Home /  News & Events / Extension Blog / February 2017 / Medical research goes global

Medical research goes global

By Marg Stark



For more than 30 years, Dr. David Shapiro has had a front-row seat to watch the growth and evolution of San Diego’s booming biotech community and its increasing impact on the world. Shapiro, who is the chief medical officer at Intercept Pharmaceuticals, a company focused on developing treatments for nonviral liver disease said the engine that drives the growth of the life sciences is clinical trials, which help to prove—or disprove—the efficacy of possible treatments. Over the years, he said, as biotech companies around the globe have raced to find treatments for a wide range of diseases, clinical trials have become more crucial and more rigorous than ever.

“The primary and secondary research endpoints have to be more defined at the outset; there’s more uniform coordination across the Food and Drug Administration (FDA), the European Medicines Agency (EMA), and others, and less margin for error across the board,” Shapiro said. “Of course, even amid higher regulatory standards, we are always trying to make the pathway shorter. And drugs are now being tested globally much earlier in the development process, with patients being recruited for trials on multiple continents.”

To manage these intricacies, professionals need instruction that keeps up with a staggering pace of change and offers them global research insights. Because of the critical importance of having a talent pool with this expertise, Shapiro serves as an advisor to UC San Diego Extension’s clinical trials programs. He said the courses and certificates Extension offers in clinical trials and drug development allow professionals the opportunities to stay current and ensure San Diego continues as a leading hub in biotech and life science.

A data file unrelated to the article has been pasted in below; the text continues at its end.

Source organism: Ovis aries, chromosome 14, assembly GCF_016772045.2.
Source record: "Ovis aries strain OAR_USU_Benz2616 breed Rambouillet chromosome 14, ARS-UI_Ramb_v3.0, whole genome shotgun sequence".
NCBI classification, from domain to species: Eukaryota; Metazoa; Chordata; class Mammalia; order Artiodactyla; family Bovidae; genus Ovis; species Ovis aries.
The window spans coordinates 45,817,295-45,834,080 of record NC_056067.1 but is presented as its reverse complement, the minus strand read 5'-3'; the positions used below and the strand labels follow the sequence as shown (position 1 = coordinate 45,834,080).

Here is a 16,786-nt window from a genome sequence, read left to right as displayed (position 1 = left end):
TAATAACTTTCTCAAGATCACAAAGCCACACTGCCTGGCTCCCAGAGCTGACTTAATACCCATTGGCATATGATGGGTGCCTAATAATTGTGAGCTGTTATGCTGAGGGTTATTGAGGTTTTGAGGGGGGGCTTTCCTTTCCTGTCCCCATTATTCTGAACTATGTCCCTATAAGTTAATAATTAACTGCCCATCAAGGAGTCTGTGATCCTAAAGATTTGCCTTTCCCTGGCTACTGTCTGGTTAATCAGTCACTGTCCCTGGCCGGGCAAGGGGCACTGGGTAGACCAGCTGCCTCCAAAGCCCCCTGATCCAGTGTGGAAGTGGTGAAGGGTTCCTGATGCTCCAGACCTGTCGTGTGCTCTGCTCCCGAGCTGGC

“Extension provides ideal training for professionals,” Shapiro said. “I’m extremely impressed with the energy and expertise of the program and the way it prepares students and rewards prospective employers.”

Robyn Leary is one of those professionals who has benefitted from Extension’s training. She had spent 14 years working in various roles in clinical research labs, but she yearned to see the results of her work in patients. Although Leary has a PhD, she said her lack of an MD thwarted her efforts to shift from “bench science to human work.”

So, while pursuing her second “postdoc” fellowship, Leary embarked on clinical trials administration studies at UC San Diego Extension. Within a year, she landed her dream job at Teva Pharmaceuticals, serving as a medical science liaison between the company and the outside community.

For Leary, learning the practicalities of how clinical trials are run and becoming versed in pharmaceutical industry lingo in the Extension certificate program proved essential to her career transition.

“Medical science liaison has become a hot job in the industry, and I would not otherwise have had enough insider knowledge to make the jump into it,” she said.

Shapiro said UC San Diego Extension works extremely hard to design programs that anticipate the constantly changing nature of research and clinical trials.

“Extension attends to innovations with a very fast-wheeling commitment to change and improvement,” Shapiro said.

To stay ahead of the curve, Grace Miller and Donna Stern, who oversee Extension’s clinical trials programs, travel the globe, attending international conferences and forging international partnerships. They also recruit instructors who are leaders in the field, refine curriculum, and add courses to keep the Extension program and its students at the forefront of the industry.